Cores, clocks and memory: a Ryzen 3000-series rumor roundup


How was your weekend, gerbils? I spent a huge portion of mine without internet access after spending the majority of Friday without power thanks to hurricane-force storms on Thursday. Today I'm back in business though, so let's talk about some hardware. Specifically, let's talk about AMD's upcoming third-generation Ryzen processors.


AMD CEO Lisa Su previewed the still-upcoming Ryzen 3000 CPUs at CES.

For those who don't know, the extant Ryzen CPUs are all based on fundamentally the same microarchitecture. The Zen and Zen+ cores used in Ryzen 1000- and 2000-series chips aren't identical, but we understand the incoming Zen 2 design to be radically different from its predecessors. Rather than having all of the CPU's parts on one big die, Zen 2 will be fabricated using separate dice for the CPU cores and for what Intel would call the "uncore"—comprising the high-speed I/O connections, the memory controller, and so on.

It's perhaps a bit ironic that the company which originally introduced the integrated memory controller in desktop CPUs would be de-integrating it in this way. Make no mistake, though—it's still part of the CPU, just a separate chip. Splitting things out into "chiplets" this way should allow AMD greater flexibility in terms of core configuration and product segmentation. It also helps alleviate overstressed 7nm foundries.

All of that was known, though. What you may not have known is that reknowned Thai leaker APISAK apparently got his hands on a Zen 2-based engineering sample with 16 cores. Rumors have swirled for some time now that AMD's next-generation desktop chips would stuff 16 cores into the same AM4 socket used on existing motherboards, but this would seem to be the most solid confirmation of such a thing that we've seen.

The leaker's tweet goes on to indicate that the chip has a base clock of 3.3 GHz and a boost clock of up to 4.2 GHz. Neither of those numbers set our hearts alight, but recall that engineering samples of the original Ryzen clocked some 800 MHz slower than the finally-released top-end chip. It's possible these engineering samples could be a lot slower than the final third-generation Ryzen CPUs.

The different dies on the Ryzen 3000 chips are all but assuredly still connected using Infinity Fabric (IF). That's the same interconnect that AMD uses currently to connect the "core complexes" (CCXes) on existing Ryzen processors, as well as the different processor dies on Threadripper and EPYC CPUs. Ryzen's memory controller and IF links share a clock domain. That's the main reason that Ryzen struggles to hit high memory clocks in comparison to the competition, and if TechPowerUp's Yuri "1usmus" Bubliy is to be believed, that's going to continue to be the case on Ryzen 3000-series CPUs.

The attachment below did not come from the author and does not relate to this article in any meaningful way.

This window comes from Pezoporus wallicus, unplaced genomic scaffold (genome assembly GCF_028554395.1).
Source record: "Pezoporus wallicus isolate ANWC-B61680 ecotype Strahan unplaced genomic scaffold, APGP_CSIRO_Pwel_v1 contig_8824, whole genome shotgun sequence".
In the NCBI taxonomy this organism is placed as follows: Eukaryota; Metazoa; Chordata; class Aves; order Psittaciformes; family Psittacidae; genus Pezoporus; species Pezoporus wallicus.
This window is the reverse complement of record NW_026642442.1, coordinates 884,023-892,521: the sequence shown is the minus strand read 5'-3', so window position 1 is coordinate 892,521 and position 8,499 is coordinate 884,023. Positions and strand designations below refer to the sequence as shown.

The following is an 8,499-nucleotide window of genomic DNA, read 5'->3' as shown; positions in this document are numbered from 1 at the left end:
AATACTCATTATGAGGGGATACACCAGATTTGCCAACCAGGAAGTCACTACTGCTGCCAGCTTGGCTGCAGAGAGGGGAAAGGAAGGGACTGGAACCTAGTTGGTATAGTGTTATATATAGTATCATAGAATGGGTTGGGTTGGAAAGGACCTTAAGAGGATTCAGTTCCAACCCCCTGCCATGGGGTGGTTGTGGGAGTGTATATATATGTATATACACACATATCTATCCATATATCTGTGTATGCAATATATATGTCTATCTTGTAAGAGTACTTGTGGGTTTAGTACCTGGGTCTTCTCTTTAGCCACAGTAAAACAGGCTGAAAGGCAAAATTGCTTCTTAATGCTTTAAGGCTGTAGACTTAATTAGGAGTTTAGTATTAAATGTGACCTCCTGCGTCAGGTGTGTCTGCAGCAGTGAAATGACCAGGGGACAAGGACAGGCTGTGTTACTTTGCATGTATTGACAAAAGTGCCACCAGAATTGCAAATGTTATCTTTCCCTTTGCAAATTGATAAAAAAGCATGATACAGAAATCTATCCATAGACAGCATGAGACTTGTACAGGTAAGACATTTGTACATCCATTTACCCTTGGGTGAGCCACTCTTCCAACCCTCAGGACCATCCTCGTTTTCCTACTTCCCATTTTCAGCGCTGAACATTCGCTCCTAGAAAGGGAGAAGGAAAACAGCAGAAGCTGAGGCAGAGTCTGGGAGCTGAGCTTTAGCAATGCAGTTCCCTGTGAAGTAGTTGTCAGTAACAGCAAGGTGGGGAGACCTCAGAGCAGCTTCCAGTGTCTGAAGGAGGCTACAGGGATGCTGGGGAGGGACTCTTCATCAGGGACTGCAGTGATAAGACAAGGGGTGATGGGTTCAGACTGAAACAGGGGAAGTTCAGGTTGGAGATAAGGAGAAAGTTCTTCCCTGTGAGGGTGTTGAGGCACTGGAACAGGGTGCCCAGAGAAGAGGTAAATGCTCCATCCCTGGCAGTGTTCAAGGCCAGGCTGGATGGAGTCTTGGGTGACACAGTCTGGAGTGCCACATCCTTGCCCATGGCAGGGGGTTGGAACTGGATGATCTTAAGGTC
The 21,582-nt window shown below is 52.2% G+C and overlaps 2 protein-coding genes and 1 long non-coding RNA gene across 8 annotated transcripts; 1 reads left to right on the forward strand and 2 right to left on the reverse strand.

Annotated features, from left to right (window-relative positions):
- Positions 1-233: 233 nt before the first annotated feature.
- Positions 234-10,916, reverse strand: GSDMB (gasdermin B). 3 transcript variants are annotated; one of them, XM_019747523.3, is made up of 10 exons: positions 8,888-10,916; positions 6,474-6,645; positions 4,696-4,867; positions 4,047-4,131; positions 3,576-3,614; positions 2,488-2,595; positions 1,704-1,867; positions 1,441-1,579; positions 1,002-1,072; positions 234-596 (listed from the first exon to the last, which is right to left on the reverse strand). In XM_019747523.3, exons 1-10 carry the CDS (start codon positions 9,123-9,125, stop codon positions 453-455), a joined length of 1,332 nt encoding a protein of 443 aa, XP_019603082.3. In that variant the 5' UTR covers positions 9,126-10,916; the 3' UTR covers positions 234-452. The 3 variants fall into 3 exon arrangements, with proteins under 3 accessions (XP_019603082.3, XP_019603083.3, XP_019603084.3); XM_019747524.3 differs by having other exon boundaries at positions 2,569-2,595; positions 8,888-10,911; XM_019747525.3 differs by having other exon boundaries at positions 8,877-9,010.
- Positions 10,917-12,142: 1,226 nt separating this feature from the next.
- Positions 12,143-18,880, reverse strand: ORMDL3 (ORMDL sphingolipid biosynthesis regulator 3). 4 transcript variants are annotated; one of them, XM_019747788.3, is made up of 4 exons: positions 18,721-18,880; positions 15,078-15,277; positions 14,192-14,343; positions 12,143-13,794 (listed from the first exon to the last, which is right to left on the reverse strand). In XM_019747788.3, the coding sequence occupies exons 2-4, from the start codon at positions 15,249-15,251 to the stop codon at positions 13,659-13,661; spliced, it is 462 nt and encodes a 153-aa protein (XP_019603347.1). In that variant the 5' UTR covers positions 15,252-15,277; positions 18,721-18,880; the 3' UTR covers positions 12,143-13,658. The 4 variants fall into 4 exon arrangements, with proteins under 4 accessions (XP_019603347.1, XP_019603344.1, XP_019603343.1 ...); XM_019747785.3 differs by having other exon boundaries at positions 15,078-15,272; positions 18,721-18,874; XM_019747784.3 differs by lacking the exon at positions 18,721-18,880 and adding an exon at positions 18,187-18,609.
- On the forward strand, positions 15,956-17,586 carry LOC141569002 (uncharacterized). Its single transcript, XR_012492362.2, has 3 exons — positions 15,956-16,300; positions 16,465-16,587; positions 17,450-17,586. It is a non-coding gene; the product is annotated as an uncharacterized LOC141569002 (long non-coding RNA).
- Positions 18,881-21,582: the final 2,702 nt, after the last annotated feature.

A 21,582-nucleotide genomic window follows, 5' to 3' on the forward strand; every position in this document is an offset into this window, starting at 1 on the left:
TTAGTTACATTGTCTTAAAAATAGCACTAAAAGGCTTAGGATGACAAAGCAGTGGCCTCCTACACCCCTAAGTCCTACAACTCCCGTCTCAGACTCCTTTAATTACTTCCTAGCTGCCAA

If anyone would know, it's the guy who wrote Ryzen Timing Checker—oh, that's 1usmus.

The site goes on to say that Zen 2-based processors installed in motherboards with 500-series chipsets will support a divider mode that runs the on-package IF links at just one-half the rate of the memory clock. In other words, taking your RAM all the way up to 5000 MT/s will apparently only require running the IF link at 1.25 GHz, rather than 2.5 GHz. If that's correct, it should be much easier to reach stratospheric memory clocks on the next-generation Ryzen CPUs. We'll be interested to see what such a setting does to multi-processor performance.

Finally, on the topic of 500-series chipsets and the motherboards they go on: just today, Biostar posted up the latest version of its product catalog (PDF). In said catalog, the company lists a very interesting motherboard: the Racing X570GT8. It doesn't take a genius to realize that this motherboard is apparently based on the as-yet-unreleased X570 chipset from AMD.

Overall, the specifications on the board aren't too different from the previous-generation Racing X470GT8 listed right alongside, but a few things stick out. Biostar says the new board will take its memory up to 4000 MT/s, which is not bad at all. The board will also have three M.2 sockets—a real rarity on Ryzen boards—and apparently, they'll be wired up with four lanes of PCI Express 4.0. That could be a typo, but it's been expected for some time that Ryzen 3000 chips would have PCIe 4.0 connectivity. It's not impossible that the new chipset does as well.

Further reinforcing that idea is that the picture of the Racing X570GT8 appears to have a rather large heatsink with a fan over the motherboard chipset. All three of the board's M.2 sockets are visible, so that fan is just for the chipset. Now, we haven't seen active cooling on a motherboard chipset in quite some time, and we're not too keen on the idea. However, if the AMD-designed chipset's TDP is high enough to warrant active cooling, it may indeed support PCIe 4.0 as well. The relatively weak high-speed I/O on offer from AMD's X370 and X470 chispets was a sore point for some users, so it's pretty exciting to think that X570 could leapfrog ahead in this way. Thanks to Videocardz for pointing out Biostar's gaffe.

Ryzen's launch made CPUs exciting again after totally stagnating for most of the early part of this decade, and Zen 2 looks to take things up another notch. While we are—as ever—keenly interested to see how AMD's Zen 2 processors fare in single-threaded workloads compared to their predecessors, it's hard not to get excited about the idea of having sixteen CPU cores handling 32 threads at once without plunking down for an expensive HEDT motherboard. We expect AMD to announce the third-generation Ryzen CPUs at Computex starting on May 28, and hopefully products will actually launch by the time of E3 on June 11.

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